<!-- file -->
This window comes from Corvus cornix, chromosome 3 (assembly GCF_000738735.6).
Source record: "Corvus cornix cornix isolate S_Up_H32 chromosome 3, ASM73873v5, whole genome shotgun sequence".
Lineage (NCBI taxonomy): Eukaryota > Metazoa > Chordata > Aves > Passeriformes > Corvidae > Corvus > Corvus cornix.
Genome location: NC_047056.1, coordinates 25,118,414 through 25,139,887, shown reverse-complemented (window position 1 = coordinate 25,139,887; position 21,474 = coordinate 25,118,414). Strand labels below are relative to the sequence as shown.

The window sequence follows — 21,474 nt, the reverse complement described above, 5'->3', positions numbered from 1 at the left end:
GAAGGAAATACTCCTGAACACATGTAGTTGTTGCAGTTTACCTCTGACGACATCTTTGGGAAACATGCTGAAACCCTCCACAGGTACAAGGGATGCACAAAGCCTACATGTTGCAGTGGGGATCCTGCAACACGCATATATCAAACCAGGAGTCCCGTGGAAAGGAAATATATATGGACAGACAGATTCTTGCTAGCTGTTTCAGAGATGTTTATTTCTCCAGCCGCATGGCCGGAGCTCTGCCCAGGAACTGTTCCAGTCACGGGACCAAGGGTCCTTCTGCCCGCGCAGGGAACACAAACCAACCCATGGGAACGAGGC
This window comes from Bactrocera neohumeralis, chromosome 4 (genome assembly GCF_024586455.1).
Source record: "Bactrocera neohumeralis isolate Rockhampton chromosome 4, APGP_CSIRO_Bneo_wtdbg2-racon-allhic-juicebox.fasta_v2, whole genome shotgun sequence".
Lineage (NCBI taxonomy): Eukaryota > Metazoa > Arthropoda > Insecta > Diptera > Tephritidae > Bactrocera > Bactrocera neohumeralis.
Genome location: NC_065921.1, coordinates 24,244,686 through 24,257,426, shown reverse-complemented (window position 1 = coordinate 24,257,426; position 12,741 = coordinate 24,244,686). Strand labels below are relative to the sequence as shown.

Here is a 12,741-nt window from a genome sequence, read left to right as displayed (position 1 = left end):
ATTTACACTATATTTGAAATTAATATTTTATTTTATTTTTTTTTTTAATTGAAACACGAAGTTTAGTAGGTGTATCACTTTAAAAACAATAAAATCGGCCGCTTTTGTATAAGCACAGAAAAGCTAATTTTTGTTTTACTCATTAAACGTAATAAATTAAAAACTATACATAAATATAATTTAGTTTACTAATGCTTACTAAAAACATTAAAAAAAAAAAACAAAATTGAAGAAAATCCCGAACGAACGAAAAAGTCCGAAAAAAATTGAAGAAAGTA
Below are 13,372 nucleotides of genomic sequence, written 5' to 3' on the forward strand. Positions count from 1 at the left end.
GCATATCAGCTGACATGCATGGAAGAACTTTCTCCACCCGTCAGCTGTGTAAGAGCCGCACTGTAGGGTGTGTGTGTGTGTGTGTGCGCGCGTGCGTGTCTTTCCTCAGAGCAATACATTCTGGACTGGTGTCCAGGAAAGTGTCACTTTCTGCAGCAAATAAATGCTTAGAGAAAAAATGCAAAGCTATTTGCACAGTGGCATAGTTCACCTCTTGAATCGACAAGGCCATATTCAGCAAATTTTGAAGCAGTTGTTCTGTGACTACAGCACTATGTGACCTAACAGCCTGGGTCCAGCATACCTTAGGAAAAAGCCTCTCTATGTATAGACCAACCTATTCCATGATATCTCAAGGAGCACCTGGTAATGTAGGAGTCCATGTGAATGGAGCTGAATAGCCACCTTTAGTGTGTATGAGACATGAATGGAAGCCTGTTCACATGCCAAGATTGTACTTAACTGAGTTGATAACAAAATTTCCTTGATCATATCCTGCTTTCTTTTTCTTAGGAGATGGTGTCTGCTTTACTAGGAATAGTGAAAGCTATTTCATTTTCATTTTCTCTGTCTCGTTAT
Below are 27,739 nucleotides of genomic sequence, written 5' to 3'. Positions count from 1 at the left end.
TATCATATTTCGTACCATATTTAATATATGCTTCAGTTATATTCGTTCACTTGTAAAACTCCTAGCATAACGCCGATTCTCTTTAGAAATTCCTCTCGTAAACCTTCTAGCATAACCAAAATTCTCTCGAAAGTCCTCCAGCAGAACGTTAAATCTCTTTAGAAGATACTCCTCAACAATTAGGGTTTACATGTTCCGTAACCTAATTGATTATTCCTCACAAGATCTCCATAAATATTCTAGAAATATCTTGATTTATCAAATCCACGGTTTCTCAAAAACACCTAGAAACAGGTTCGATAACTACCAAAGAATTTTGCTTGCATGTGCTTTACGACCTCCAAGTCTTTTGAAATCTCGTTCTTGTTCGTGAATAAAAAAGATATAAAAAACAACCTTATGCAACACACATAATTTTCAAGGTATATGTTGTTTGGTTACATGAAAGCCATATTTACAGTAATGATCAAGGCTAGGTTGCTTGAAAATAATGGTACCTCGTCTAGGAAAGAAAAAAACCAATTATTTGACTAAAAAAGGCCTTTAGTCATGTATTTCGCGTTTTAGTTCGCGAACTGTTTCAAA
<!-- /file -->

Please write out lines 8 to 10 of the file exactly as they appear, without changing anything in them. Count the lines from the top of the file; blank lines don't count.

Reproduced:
Source record: "Bactrocera neohumeralis isolate Rockhampton chromosome 4, APGP_CSIRO_Bneo_wtdbg2-racon-allhic-juicebox.fasta_v2, whole genome shotgun sequence".
Lineage (NCBI taxonomy): Eukaryota > Metazoa > Arthropoda > Insecta > Diptera > Tephritidae > Bactrocera > Bactrocera neohumeralis.
Genome location: NC_065921.1, coordinates 24,244,686 through 24,257,426, shown reverse-complemented (window position 1 = coordinate 24,257,426; position 12,741 = coordinate 24,244,686). Strand labels below are relative to the sequence as shown.